Rick

post #43 of 52
You can't argue that BDL had or has a gift with words and you might even say it was entertainment lol, and I would agree a great level of knife knowledge too, but I believe the most overlooked talent is the ability to break things down to a point that is "usable "for a person of most any level of experience and especially noobs that is beneficial to finding what may be most suitable even when you didn't realize it yourself.

At least he's enjoying coffee talk lol and it wasn't anything to do with the commercial direction things have been going.

I know it is hindering my interest and contributions.

 

"love my country" but "fear my government"  Something is just wrong with this

 

 

 

Looking for info on entry level J-knives? Need help on finding the most bang for your buck? Hope you enjoy learning from the info here, I know I did!

http://www.cheftalk.com/t/63213/tojiro-dp-f-809-240mm-g...

Reply

 

"love my country" but "fear my government"  Something is just wrong with this

 

 

 

Looking for info on entry level J-knives? Need help on finding the most bang for your buck? Hope you enjoy learning from the info here, I know I did!

http://www.cheftalk.com/t/63213/tojiro-dp-f-809-240mm-g...

Reply
post #44 of 52

I don't follow, what do you mean by "commercial"?

 

 

Rick


Edited by Rick Alan - 4/12/15 at 5:31am
post #45 of 52

Phlegmatic.  An attorney, BDL is phlegmatic to a tee!

Best and I'm a foodie.   I know very little but the little that I know I want to know very well.

 

-T

Brot und Wein
(1 photos)
 
Reply

Best and I'm a foodie.   I know very little but the little that I know I want to know very well.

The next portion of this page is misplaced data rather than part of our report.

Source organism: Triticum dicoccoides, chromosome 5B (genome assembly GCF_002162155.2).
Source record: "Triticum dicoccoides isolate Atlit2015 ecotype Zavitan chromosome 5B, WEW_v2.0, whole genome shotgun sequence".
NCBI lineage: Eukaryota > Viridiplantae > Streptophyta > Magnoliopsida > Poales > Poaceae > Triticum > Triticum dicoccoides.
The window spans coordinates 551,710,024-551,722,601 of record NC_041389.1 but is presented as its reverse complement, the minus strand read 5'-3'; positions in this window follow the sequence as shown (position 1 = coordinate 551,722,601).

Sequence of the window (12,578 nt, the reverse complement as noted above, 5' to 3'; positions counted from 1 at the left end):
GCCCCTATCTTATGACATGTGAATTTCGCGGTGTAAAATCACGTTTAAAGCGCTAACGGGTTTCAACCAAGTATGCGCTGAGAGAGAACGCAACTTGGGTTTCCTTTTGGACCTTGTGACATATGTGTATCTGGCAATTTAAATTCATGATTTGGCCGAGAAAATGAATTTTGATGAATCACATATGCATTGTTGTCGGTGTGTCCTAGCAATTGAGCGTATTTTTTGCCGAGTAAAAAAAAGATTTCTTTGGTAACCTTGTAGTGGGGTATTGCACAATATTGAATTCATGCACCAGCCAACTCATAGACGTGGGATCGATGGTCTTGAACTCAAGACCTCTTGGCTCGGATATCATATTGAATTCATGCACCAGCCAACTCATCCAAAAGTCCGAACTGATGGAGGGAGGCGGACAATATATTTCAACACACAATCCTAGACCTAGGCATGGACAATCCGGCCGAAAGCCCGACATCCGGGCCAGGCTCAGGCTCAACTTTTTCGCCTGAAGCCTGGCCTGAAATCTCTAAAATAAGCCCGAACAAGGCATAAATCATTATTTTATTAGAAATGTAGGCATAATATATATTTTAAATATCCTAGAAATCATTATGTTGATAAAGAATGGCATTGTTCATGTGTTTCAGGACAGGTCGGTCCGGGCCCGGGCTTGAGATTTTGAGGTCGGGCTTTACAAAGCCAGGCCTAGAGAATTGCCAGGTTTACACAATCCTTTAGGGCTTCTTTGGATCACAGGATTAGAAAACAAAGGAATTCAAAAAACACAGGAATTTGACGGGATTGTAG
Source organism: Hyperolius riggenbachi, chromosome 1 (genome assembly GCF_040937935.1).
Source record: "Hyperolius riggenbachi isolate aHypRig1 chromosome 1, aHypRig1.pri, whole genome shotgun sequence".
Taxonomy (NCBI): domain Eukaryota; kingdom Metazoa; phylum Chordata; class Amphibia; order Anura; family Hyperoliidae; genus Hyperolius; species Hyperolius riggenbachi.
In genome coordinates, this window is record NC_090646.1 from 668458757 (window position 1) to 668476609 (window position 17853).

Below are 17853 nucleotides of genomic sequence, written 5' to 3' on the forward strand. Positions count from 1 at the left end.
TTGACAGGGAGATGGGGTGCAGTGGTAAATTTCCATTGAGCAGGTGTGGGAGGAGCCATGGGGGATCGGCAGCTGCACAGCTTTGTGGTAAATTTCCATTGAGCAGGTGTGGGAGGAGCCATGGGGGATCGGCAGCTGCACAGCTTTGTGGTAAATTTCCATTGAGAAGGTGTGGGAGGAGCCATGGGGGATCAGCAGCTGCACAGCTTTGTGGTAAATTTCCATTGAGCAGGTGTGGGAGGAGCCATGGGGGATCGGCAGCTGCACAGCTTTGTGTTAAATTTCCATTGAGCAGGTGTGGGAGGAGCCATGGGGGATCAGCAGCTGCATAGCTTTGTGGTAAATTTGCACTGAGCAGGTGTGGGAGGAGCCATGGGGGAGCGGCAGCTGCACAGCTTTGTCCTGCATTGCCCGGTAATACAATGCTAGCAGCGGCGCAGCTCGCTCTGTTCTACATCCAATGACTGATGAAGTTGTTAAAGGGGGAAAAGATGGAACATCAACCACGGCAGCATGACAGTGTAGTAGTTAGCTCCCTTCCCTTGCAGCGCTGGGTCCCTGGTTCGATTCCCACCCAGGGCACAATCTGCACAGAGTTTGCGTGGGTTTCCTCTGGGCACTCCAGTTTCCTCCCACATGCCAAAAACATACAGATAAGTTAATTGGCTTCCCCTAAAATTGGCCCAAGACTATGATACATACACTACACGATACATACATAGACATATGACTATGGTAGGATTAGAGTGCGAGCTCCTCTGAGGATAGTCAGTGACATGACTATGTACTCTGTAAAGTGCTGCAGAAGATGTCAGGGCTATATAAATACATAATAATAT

-T

Brot und Wein
(1 photos)
 
Reply
post #46 of 52
Honestly?

Am I the only one?

Does anyone else see the adds, or notice dead ended closed threads (see boos board cracking etc), or get email notification on threads your not subscribed to, or?

I know it by happens to many places, but am just not 100% comfortable with contributing freely towards others who partake for profit.

Otherwise still "love" ya all lol

 

"love my country" but "fear my government"  Something is just wrong with this

 

 

 

Looking for info on entry level J-knives? Need help on finding the most bang for your buck? Hope you enjoy learning from the info here, I know I did!

http://www.cheftalk.com/t/63213/tojiro-dp-f-809-240mm-g...

Reply

 

"love my country" but "fear my government"  Something is just wrong with this

 

 

 

Looking for info on entry level J-knives? Need help on finding the most bang for your buck? Hope you enjoy learning from the info here, I know I did!

http://www.cheftalk.com/t/63213/tojiro-dp-f-809-240mm-g...

Reply
post #47 of 52

Ahahaha, I thought you were talking about the knife forum in particular.  But this is of course a for-profit site, and I personally haven't experienced any obnoxious-level intrusions to my email yet.  I don't think I get emails from a post till I make a comment.  Perhaps I've gotten notifications from posts I'd visited a few times.

 

I doesn't seem to me BDL wasn't turned off by any commercialism, he was after all at one time contemplating a PR type business relationship with cktg.  I'd be more inclined to believe he didn't appreciate some of my intrusions into posts he commented in.  I recall he once answered a question from me with, "Stupid is as stupid does."  The intent of the comment itself wasn't completely clear, but it was accompanied by some apparent sarcasm.   ;-)~